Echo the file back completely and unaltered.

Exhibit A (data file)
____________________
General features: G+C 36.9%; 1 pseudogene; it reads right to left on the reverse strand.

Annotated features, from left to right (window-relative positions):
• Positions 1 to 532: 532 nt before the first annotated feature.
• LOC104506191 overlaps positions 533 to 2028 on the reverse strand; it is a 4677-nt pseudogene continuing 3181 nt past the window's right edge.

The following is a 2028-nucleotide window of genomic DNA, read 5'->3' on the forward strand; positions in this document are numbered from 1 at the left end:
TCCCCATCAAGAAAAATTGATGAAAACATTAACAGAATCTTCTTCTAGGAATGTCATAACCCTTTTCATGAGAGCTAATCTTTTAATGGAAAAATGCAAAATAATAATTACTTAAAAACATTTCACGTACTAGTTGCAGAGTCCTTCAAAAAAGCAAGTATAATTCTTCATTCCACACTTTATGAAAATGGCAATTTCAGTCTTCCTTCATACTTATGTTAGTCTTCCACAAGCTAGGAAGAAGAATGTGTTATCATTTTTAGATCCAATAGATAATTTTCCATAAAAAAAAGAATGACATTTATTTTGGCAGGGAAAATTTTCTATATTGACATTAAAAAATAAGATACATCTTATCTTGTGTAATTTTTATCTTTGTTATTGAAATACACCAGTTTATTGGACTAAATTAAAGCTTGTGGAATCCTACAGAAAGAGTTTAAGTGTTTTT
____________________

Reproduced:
General features: G+C 36.9%; 1 pseudogene; it reads right to left on the reverse strand.

Annotated features, from left to right (window-relative positions):
• Positions 1 to 532: 532 nt before the first annotated feature.
• LOC104506191 overlaps positions 533 to 2028 on the reverse strand; it is a 4677-nt pseudogene continuing 3181 nt past the window's right edge.

The following is a 2028-nucleotide window of genomic DNA, read 5'->3' on the forward strand; positions in this document are numbered from 1 at the left end:
TCCCCATCAAGAAAAATTGATGAAAACATTAACAGAATCTTCTTCTAGGAATGTCATAACCCTTTTCATGAGAGCTAATCTTTTAATGGAAAAATGCAAAATAATAATTACTTAAAAACATTTCACGTACTAGTTGCAGAGTCCTTCAAAAAAGCAAGTATAATTCTTCATTCCACACTTTATGAAAATGGCAATTTCAGTCTTCCTTCATACTTATGTTAGTCTTCCACAAGCTAGGAAGAAGAATGTGTTATCATTTTTAGATCCAATAGATAATTTTCCATAAAAAAAAGAATGACATTTATTTTGGCAGGGAAAATTTTCTATATTGACATTAAAAAATAAGATACATCTTATCTTGTGTAATTTTTATCTTTGTTATTGAAATACACCAGTTTATTGGACTAAATTAAAGCTTGTGGAATCCTACAGAAAGAGTTTAAGTGTTTTT